What exactly is a monthly budget?
Creating a monthly budget is a great way to plan for how you will spend your money each month. Monthly budgets are a good idea, as there are many expenses we have, such as bills, utilities, and loan payments that occur on a monthly basis.
Ideally, your budget should involve spending less than you make each month, which will inevitably leave you with money you can set aside to save up. Budgeting for more than you earn in a month would mean the opposite, often spending saving or borrowing money to make ends meet, which will just draw you into an inevitable cycle.
Budgets should make it easier for you to plan for any expenses before they may happen, instead of hoping that you will have enough money to cover your essentials, or cover any potential emergencies that might occur. Budgets can also make you be more mindful of how you spend your money, which makes it easier to prioritize your spending on things that are most important to you.
Sure, it does not exactly sound like fun, but it is an essential part of sensible financial management that will keep you safe. Check out these personal loans from CreditNinja to know more information on how to manage a yearly budget if your yearly finances are more of a concern than monthly finances.
Calculating your income.
The first step you need to take when you are building up a monthly budget is to figure out how much money you bring home each month. It is important that you ensure that whatever budget you build up, does not involve spending any more money than you make, as this would end up drawing you into long-term debt.
As you calculate your income, look at whatever your persisting sources of income are, include your paycheck from a full-time job for example, but exclude less reliable sources, such as selling old items.
Also ensure that you calculate your income, using your net income, knowing what you take home, already excluding how much is deducted via payroll.
Spending time tracking your spending.
One of the ways you can get an idea of how much you need to budget for your vital spending is to track your spending over the course of a couple of months. Obviously this is not totally ideal for everyone, but if you can then it can work out well. There are apps you can use to track your spending, however noting information in your bank and saving receipts can work too.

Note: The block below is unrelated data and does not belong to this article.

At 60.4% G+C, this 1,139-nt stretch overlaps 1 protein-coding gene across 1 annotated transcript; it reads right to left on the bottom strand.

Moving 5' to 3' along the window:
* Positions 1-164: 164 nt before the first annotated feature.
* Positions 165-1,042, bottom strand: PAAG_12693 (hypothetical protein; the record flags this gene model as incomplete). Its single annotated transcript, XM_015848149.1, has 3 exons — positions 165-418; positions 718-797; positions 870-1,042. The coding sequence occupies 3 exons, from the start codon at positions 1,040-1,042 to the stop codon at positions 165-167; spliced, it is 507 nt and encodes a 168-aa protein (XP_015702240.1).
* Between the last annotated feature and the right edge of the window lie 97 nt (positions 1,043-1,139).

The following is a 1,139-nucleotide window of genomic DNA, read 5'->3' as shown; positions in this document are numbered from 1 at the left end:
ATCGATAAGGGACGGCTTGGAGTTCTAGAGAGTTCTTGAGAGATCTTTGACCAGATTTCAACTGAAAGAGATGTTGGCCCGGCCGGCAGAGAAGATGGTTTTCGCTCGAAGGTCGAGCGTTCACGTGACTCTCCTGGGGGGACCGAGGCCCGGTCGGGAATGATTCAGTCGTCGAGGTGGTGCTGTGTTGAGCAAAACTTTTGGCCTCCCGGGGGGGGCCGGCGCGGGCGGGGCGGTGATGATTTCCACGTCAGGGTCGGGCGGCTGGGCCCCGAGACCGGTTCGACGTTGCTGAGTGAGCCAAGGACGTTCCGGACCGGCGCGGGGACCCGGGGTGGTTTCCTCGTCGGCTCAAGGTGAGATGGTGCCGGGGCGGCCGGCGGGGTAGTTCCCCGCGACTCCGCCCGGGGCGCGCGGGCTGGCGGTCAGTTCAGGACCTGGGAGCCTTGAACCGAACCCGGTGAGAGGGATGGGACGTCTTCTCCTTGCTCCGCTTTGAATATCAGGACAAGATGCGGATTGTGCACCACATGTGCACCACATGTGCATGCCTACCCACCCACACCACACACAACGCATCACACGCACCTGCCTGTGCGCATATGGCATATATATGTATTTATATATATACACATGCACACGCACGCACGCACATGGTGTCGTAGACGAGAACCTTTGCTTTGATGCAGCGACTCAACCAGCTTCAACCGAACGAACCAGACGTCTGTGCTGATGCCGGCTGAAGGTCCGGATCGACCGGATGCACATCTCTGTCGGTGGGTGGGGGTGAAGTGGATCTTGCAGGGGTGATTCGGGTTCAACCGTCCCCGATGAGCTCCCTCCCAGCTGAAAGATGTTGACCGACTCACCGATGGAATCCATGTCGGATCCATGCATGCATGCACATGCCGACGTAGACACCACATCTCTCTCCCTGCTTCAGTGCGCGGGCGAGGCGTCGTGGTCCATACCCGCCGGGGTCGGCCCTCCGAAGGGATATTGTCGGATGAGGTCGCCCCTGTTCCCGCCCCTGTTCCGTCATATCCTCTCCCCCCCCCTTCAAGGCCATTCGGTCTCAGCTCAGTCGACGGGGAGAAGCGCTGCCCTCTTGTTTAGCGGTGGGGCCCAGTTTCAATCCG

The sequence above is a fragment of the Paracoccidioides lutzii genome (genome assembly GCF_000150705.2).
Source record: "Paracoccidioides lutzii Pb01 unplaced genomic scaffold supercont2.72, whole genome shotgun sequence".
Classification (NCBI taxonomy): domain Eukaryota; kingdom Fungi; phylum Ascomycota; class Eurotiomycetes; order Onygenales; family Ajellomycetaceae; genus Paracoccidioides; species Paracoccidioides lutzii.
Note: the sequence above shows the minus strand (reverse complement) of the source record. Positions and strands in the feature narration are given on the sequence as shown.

As you track how much you spend, you might find that you spend more or less than you may have thought in certain areas. This can be an eye-opener to your true financial situation.
You should also budget for expenses that might occur annually instead of monthly also. And, also, account for expenditures such as taxes, insurance payments, medical expenses and vacation expenses. A contingency fund is also ideal in the case of any emergency repairs.
So, if you have looked at how much you spend, you should think about how to prioritize your spending. We all have certain bills we cannot avoid, rent, utilities, food, and so on. You need to prioritize these first and foremost. Try to be thoughtful about how much you spend on non-essential items, especially if your funds are looking a little tight. You might find you are actually spending a hundred on takeout or online shopping, or eating out when you do not need to.
Budgeting is not about just limiting your spending to essentials, but it is about setting limits for yourself financially that makes sense for you. Think about your priorities and life goals, and when you see how you spend money, you can not only save yourself more money, but you may find you have more to spend on things that make you truly happy as well.
Designing a budget.
Designing your budget starts with the above and then moves on to how you will select your finances. You should pay yourself first. Try to set aside savings first, or an emergency fund, ideally you want to spend what is left after saving, rather than vice versa.
You should then look at your spending habits and prioritize them one by one. Rent, utility, and food are obviously very important, as well as medical expenses. Use your spending history as a guide for how you design your budget.
Try to use the 50/30/20 rule for budgeting, using 50% for what you need, 30% towards your wants and 20% for your savings. However, this is just a guideline, and realistically you can do it however you want, and of course your individual situation may not apply to this. You can come up with your own version of this that suits your individual situation.
There are not any real hard and fast strict rules for budgeting, the end goal is just to spend money in a way that benefits your financial situation and makes you happy. The only rule you should abide by is to try and spend less each month if you can. And, also, to avoid spending more money than you make, because this can lead to long-term debt.
Refining your budget.
Budgets are living things that follow you as you use them, they are not set in stone. You may encounter new expenses, or fewer expenses at any point, feel free to work your budget and alter it as needed to suit your situation. Keep on tracking your spending and work it around your needs and individual requirements.
Before you start your budget, you should try to do a few things to help yourself.
- Gather together your financial documents, such as statements, receipts and so on, so your financial information is as accurate as possible. Do not guess.
- Decide who your budget is for, is it just for you, or your whole family?
- Check your pension if you contribute.
- Always include one-off spending in your estimations.